How Long Does a Short Sale Take?

As we mentioned already, the length of the short sale depends on the lender’s approval. That could take weeks or months.

You still go through inspections and a closing process after approval. It could take seven months for the entire process. It could take up to a year or more.

Buying a Short Sale with an FHA Loan – Can I do It?

Yes, but you want a lender to prequalify you first and HUD has to approve the lender for FHA programs. Your agent and/or bank representative provides all the details for the process.

Like a regular sale, an FHA inspector appraises the property to ensure it meets the FHA guidelines. The short sale home could be in bad shape. Don’t panic!

The FHA has the 203(k) Rehabilitation program for this situation. It allows a buyer to borrow money for the sale of the property and money for the rehab combined in one loan. It goes through the same steps with an extra one for re-appraisal and an escrow repair account to draw funds.

10 Tips for Buying a Short Sale Home

After you decide buying a short sale home is for you, there are important things to keep in mind.

1. Find an Agent Who Deals in Short Sales

Finding a real estate agent that knows the ins and outs of short sales is key to the process going as smooth as possible.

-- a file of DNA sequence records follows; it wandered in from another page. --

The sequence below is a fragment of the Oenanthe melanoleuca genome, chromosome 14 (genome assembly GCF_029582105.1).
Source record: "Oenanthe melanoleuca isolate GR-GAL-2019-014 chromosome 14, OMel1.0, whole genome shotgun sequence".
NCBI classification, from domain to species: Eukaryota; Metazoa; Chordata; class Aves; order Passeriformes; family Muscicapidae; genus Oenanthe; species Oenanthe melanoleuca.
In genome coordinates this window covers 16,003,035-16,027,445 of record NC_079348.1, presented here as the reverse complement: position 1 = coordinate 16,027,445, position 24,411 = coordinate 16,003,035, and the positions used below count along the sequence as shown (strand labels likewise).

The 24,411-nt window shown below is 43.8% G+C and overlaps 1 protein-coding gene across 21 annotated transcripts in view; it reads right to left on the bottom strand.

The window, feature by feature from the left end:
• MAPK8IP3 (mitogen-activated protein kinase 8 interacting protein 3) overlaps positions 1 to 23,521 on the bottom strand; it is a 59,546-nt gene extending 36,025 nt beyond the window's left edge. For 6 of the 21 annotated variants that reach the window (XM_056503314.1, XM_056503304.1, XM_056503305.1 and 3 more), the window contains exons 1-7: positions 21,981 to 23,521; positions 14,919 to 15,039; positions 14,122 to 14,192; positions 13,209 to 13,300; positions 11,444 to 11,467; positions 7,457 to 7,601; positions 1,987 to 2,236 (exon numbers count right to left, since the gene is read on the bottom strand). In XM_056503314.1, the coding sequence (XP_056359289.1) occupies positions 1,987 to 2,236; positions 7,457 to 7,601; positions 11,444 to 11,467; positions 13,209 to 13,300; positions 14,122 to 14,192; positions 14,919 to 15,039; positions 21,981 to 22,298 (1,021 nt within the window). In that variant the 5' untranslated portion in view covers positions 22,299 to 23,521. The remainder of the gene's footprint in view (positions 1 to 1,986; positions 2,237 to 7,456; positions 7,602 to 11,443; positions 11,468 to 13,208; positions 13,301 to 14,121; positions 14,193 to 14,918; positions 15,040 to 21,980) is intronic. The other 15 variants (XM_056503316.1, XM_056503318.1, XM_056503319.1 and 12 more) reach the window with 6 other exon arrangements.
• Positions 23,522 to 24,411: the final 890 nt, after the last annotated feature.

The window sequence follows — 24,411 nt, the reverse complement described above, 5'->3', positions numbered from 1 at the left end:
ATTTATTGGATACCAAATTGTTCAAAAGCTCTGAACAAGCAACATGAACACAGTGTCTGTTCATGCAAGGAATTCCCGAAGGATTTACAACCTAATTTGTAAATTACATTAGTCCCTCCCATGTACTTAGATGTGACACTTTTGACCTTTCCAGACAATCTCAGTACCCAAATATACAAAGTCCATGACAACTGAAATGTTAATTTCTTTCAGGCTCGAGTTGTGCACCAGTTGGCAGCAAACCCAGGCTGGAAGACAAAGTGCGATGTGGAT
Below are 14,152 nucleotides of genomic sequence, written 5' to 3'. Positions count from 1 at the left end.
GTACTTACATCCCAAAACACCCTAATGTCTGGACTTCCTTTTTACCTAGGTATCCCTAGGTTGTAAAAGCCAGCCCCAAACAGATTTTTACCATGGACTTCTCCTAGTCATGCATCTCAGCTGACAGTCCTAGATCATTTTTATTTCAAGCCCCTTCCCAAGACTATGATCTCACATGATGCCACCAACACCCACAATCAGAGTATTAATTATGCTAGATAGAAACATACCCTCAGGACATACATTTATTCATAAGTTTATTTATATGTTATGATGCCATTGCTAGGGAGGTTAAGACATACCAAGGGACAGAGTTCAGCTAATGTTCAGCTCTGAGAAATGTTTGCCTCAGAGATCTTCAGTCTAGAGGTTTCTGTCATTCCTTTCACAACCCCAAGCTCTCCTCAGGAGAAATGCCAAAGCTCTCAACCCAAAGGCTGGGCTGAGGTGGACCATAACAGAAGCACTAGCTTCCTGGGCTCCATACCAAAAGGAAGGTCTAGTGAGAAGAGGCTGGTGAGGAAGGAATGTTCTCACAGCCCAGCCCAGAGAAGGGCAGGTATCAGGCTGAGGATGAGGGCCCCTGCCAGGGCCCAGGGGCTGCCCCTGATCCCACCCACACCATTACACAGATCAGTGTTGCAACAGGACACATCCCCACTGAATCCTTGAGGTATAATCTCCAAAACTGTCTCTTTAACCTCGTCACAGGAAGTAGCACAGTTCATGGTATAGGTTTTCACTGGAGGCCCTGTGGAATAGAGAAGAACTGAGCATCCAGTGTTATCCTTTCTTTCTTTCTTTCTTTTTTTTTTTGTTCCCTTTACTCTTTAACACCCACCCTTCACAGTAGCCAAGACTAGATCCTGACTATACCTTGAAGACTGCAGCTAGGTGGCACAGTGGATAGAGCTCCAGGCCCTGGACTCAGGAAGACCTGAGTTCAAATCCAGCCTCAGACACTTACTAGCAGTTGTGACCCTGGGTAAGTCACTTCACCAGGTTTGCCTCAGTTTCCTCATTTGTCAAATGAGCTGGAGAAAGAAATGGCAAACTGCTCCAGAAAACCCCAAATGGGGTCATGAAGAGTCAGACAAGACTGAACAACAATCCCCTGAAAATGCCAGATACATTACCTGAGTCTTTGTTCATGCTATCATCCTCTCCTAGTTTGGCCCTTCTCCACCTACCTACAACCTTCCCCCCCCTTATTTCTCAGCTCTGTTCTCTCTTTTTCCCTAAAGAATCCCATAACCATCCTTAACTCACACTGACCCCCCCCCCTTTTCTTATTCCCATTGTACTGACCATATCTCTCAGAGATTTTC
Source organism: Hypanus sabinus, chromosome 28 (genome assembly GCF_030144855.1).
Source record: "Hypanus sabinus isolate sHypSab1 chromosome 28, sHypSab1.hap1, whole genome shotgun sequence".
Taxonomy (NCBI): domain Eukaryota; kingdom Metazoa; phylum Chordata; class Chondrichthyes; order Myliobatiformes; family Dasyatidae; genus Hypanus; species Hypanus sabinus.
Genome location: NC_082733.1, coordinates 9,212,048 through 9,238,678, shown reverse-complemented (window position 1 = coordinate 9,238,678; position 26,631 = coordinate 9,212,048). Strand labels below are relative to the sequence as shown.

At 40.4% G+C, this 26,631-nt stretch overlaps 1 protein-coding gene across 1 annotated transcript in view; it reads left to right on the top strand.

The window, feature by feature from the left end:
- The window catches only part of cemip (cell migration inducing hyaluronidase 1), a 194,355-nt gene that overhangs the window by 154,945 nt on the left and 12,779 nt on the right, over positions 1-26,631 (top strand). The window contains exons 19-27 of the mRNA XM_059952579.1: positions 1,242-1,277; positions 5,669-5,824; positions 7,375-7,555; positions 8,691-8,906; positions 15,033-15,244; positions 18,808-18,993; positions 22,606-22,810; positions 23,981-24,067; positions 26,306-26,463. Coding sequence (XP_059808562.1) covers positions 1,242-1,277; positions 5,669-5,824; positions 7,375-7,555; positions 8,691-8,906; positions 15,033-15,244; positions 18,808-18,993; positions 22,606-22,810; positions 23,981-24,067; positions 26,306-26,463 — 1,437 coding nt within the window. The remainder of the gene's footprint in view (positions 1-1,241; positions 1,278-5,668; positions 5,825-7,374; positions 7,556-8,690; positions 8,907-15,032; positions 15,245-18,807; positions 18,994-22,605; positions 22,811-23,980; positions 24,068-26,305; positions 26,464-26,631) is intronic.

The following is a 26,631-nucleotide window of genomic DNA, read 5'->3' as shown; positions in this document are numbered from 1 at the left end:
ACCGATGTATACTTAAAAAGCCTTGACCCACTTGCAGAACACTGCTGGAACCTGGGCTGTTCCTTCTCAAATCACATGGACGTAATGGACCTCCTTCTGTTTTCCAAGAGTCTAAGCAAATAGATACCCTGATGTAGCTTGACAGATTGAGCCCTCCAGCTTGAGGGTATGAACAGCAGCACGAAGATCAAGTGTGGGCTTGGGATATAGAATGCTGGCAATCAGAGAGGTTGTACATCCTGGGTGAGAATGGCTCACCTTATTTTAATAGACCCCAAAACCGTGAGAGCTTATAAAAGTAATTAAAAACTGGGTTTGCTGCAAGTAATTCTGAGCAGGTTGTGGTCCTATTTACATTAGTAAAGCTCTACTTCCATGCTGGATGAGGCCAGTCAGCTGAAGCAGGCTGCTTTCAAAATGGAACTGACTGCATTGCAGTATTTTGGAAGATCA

Find an agent who’s familiar with the steps and paperwork. Research an agent’s track record before you go into a deal. Your agent can’t talk to the lender so you need to trust them.

2. Be Wary of More Than One Lender

If the seller has two lenders, it will make the process take longer. The short sale may not even get approved.

Talk to your real estate agent about these concerns. If they have experience with short sales, they’ll suggest you either walk away or stick it out, depending on the situation.

3. Don’t Low-Ball Your Offer

You have to keep in mind that the financial institution that holds the mortgage doesn’t know about the price of the short sale. They find out after you and the seller work everything out. If you low-ball your offer, the mortgage holder could reject the short sale altogether.

You’re motivated to buy. The seller’s motivated to sell. The bank isn’t motivated at all.

They know something’s coming down the pipe, like a foreclosure, but they still want to get as much out of it as they can. This is why comps are important. Your agent will have the recent comparable sale prices of the area and will guide you to a respectable offer.

If your offer is good, it still may take a while to get approved. So, don’t put in a “high” offer thinking it will speed up the approval process.

4. Get Prequalified

Many buyers get pre-approved for loans these days. In a short sale, this is a benefit.

There’s a lot of paperwork and waiting involved. Knowing how much you have for the down payment and how much you’re financing won’t cause delays on your end at least.

5. Don’t Fall in Love with a Bad House

You know there’s a possibility the house is in bad shape and may need extensive work. Visit the property before making an offer, don’t go off the list price and get too excited.